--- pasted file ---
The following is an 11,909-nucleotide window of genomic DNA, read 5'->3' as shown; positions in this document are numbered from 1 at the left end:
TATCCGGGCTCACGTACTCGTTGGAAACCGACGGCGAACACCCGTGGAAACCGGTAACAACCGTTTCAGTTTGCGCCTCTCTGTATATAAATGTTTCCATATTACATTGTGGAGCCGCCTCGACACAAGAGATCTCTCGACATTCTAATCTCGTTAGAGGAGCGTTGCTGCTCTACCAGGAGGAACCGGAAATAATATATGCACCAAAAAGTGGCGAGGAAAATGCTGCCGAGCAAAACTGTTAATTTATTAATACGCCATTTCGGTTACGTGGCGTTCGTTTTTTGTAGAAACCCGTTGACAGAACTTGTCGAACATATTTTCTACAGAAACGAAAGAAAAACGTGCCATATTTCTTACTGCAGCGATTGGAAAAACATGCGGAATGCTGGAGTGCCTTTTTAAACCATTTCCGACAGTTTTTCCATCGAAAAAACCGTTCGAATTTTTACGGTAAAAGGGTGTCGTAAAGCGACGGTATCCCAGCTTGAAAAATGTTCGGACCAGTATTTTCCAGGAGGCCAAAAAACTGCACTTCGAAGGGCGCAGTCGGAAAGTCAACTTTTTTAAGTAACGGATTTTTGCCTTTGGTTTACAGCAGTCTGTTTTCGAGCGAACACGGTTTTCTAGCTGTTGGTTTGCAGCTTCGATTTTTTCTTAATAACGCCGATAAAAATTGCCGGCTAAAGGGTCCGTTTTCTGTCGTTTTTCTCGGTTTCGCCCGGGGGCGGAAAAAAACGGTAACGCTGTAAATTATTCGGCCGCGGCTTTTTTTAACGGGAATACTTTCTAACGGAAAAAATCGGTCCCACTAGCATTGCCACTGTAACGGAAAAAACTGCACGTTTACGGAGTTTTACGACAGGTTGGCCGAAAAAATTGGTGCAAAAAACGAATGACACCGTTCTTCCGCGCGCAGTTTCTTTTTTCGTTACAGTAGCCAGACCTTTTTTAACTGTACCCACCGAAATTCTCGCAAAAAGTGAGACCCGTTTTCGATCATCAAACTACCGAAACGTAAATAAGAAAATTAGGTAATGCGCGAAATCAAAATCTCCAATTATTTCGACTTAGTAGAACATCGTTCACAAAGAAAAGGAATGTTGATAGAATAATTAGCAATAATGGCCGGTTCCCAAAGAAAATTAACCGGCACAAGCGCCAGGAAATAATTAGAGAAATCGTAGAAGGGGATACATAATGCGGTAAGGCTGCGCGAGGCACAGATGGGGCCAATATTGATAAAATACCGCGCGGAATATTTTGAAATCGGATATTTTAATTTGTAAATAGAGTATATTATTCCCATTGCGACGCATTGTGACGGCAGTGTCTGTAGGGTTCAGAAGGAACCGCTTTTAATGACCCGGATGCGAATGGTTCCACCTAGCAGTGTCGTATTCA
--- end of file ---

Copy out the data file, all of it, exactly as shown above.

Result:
The following is an 11,909-nucleotide window of genomic DNA, read 5'->3' as shown; positions in this document are numbered from 1 at the left end:
TATCCGGGCTCACGTACTCGTTGGAAACCGACGGCGAACACCCGTGGAAACCGGTAACAACCGTTTCAGTTTGCGCCTCTCTGTATATAAATGTTTCCATATTACATTGTGGAGCCGCCTCGACACAAGAGATCTCTCGACATTCTAATCTCGTTAGAGGAGCGTTGCTGCTCTACCAGGAGGAACCGGAAATAATATATGCACCAAAAAGTGGCGAGGAAAATGCTGCCGAGCAAAACTGTTAATTTATTAATACGCCATTTCGGTTACGTGGCGTTCGTTTTTTGTAGAAACCCGTTGACAGAACTTGTCGAACATATTTTCTACAGAAACGAAAGAAAAACGTGCCATATTTCTTACTGCAGCGATTGGAAAAACATGCGGAATGCTGGAGTGCCTTTTTAAACCATTTCCGACAGTTTTTCCATCGAAAAAACCGTTCGAATTTTTACGGTAAAAGGGTGTCGTAAAGCGACGGTATCCCAGCTTGAAAAATGTTCGGACCAGTATTTTCCAGGAGGCCAAAAAACTGCACTTCGAAGGGCGCAGTCGGAAAGTCAACTTTTTTAAGTAACGGATTTTTGCCTTTGGTTTACAGCAGTCTGTTTTCGAGCGAACACGGTTTTCTAGCTGTTGGTTTGCAGCTTCGATTTTTTCTTAATAACGCCGATAAAAATTGCCGGCTAAAGGGTCCGTTTTCTGTCGTTTTTCTCGGTTTCGCCCGGGGGCGGAAAAAAACGGTAACGCTGTAAATTATTCGGCCGCGGCTTTTTTTAACGGGAATACTTTCTAACGGAAAAAATCGGTCCCACTAGCATTGCCACTGTAACGGAAAAAACTGCACGTTTACGGAGTTTTACGACAGGTTGGCCGAAAAAATTGGTGCAAAAAACGAATGACACCGTTCTTCCGCGCGCAGTTTCTTTTTTCGTTACAGTAGCCAGACCTTTTTTAACTGTACCCACCGAAATTCTCGCAAAAAGTGAGACCCGTTTTCGATCATCAAACTACCGAAACGTAAATAAGAAAATTAGGTAATGCGCGAAATCAAAATCTCCAATTATTTCGACTTAGTAGAACATCGTTCACAAAGAAAAGGAATGTTGATAGAATAATTAGCAATAATGGCCGGTTCCCAAAGAAAATTAACCGGCACAAGCGCCAGGAAATAATTAGAGAAATCGTAGAAGGGGATACATAATGCGGTAAGGCTGCGCGAGGCACAGATGGGGCCAATATTGATAAAATACCGCGCGGAATATTTTGAAATCGGATATTTTAATTTGTAAATAGAGTATATTATTCCCATTGCGACGCATTGTGACGGCAGTGTCTGTAGGGTTCAGAAGGAACCGCTTTTAATGACCCGGATGCGAATGGTTCCACCTAGCAGTGTCGTATTCA